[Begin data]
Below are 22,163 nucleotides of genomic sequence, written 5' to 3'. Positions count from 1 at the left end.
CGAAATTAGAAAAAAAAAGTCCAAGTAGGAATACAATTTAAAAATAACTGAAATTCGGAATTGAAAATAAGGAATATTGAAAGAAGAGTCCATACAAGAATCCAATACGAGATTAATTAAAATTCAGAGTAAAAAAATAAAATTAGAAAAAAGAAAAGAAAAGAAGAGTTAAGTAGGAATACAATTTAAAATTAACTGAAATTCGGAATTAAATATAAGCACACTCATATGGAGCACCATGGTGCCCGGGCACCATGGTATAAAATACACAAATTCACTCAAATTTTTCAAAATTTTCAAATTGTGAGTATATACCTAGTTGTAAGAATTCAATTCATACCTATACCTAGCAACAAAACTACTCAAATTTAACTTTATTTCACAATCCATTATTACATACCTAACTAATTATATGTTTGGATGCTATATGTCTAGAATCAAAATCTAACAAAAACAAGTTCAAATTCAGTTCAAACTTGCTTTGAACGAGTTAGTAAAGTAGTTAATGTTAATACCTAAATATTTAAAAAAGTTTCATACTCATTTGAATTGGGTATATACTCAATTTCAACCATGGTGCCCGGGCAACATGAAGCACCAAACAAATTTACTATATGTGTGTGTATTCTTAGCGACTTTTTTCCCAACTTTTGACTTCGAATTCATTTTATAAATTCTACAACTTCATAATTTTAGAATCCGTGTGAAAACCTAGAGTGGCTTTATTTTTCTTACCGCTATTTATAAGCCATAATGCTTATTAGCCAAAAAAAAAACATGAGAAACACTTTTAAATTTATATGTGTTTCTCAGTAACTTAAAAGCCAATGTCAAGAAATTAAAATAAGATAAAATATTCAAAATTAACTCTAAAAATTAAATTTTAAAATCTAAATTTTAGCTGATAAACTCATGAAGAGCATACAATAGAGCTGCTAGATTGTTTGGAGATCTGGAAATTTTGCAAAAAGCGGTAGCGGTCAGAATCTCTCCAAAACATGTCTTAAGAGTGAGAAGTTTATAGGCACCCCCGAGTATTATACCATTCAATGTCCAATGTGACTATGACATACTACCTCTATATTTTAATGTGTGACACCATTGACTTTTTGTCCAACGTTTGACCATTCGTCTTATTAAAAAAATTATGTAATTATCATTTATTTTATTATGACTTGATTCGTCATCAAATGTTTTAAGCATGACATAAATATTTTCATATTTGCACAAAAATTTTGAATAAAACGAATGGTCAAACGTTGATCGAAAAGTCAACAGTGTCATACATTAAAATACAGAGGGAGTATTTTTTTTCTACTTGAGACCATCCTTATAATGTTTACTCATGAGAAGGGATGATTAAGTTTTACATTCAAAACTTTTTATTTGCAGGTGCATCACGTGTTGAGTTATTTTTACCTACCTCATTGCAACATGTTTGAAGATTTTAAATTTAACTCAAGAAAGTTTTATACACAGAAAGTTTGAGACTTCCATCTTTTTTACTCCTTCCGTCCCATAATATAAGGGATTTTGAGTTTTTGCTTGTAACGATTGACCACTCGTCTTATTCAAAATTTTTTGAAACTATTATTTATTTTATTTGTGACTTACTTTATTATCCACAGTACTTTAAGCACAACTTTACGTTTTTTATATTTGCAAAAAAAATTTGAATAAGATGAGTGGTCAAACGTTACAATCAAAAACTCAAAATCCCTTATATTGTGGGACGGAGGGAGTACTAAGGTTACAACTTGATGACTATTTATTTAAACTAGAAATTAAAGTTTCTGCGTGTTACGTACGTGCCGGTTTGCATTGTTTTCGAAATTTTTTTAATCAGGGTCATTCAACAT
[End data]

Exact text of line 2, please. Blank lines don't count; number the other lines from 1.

CGAAATTAGAAAAAAAAAGTCCAAGTAGGAATACAATTTAAAAATAACTGAAATTCGGAATTGAAAATAAGGAATATTGAAAGAAGAGTCCATACAAGAATCCAATACGAGATTAATTAAAATTCAGAGTAAAAAAATAAAATTAGAAAAAAGAAAAGAAAAGAAGAGTTAAGTAGGAATACAATTTAAAATTAACTGAAATTCGGAATTAAATATAAGCACACTCATATGGAGCACCATGGTGCCCGGGCACCATGGTATAAAATACACAAATTCACTCAAATTTTTCAAAATTTTCAAATTGTGAGTATATACCTAGTTGTAAGAATTCAATTCATACCTATACCTAGCAACAAAACTACTCAAATTTAACTTTATTTCACAATCCATTATTACATACCTAACTAATTATATGTTTGGATGCTATATGTCTAGAATCAAAATCTAACAAAAACAAGTTCAAATTCAGTTCAAACTTGCTTTGAACGAGTTAGTAAAGTAGTTAATGTTAATACCTAAATATTTAAAAAAGTTTCATACTCATTTGAATTGGGTATATACTCAATTTCAACCATGGTGCCCGGGCAACATGAAGCACCAAACAAATTTACTATATGTGTGTGTATTCTTAGCGACTTTTTTCCCAACTTTTGACTTCGAATTCATTTTATAAATTCTACAACTTCATAATTTTAGAATCCGTGTGAAAACCTAGAGTGGCTTTATTTTTCTTACCGCTATTTATAAGCCATAATGCTTATTAGCCAAAAAAAAAACATGAGAAACACTTTTAAATTTATATGTGTTTCTCAGTAACTTAAAAGCCAATGTCAAGAAATTAAAATAAGATAAAATATTCAAAATTAACTCTAAAAATTAAATTTTAAAATCTAAATTTTAGCTGATAAACTCATGAAGAGCATACAATAGAGCTGCTAGATTGTTTGGAGATCTGGAAATTTTGCAAAAAGCGGTAGCGGTCAGAATCTCTCCAAAACATGTCTTAAGAGTGAGAAGTTTATAGGCACCCCCGAGTATTATACCATTCAATGTCCAATGTGACTATGACATACTACCTCTATATTTTAATGTGTGACACCATTGACTTTTTGTCCAACGTTTGACCATTCGTCTTATTAAAAAAATTATGTAATTATCATTTATTTTATTATGACTTGATTCGTCATCAAATGTTTTAAGCATGACATAAATATTTTCATATTTGCACAAAAATTTTGAATAAAACGAATGGTCAAACGTTGATCGAAAAGTCAACAGTGTCATACATTAAAATACAGAGGGAGTATTTTTTTTCTACTTGAGACCATCCTTATAATGTTTACTCATGAGAAGGGATGATTAAGTTTTACATTCAAAACTTTTTATTTGCAGGTGCATCACGTGTTGAGTTATTTTTACCTACCTCATTGCAACATGTTTGAAGATTTTAAATTTAACTCAAGAAAGTTTTATACACAGAAAGTTTGAGACTTCCATCTTTTTTACTCCTTCCGTCCCATAATATAAGGGATTTTGAGTTTTTGCTTGTAACGATTGACCACTCGTCTTATTCAAAATTTTTTGAAACTATTATTTATTTTATTTGTGACTTACTTTATTATCCACAGTACTTTAAGCACAACTTTACGTTTTTTATATTTGCAAAAAAAATTTGAATAAGATGAGTGGTCAAACGTTACAATCAAAAACTCAAAATCCCTTATATTGTGGGACGGAGGGAGTACTAAGGTTACAACTTGATGACTATTTATTTAAACTAGAAATTAAAGTTTCTGCGTGTTACGTACGTGCCGGTTTGCATTGTTTTCGAAATTTTTTTAATCAGGGTCATTCAACAT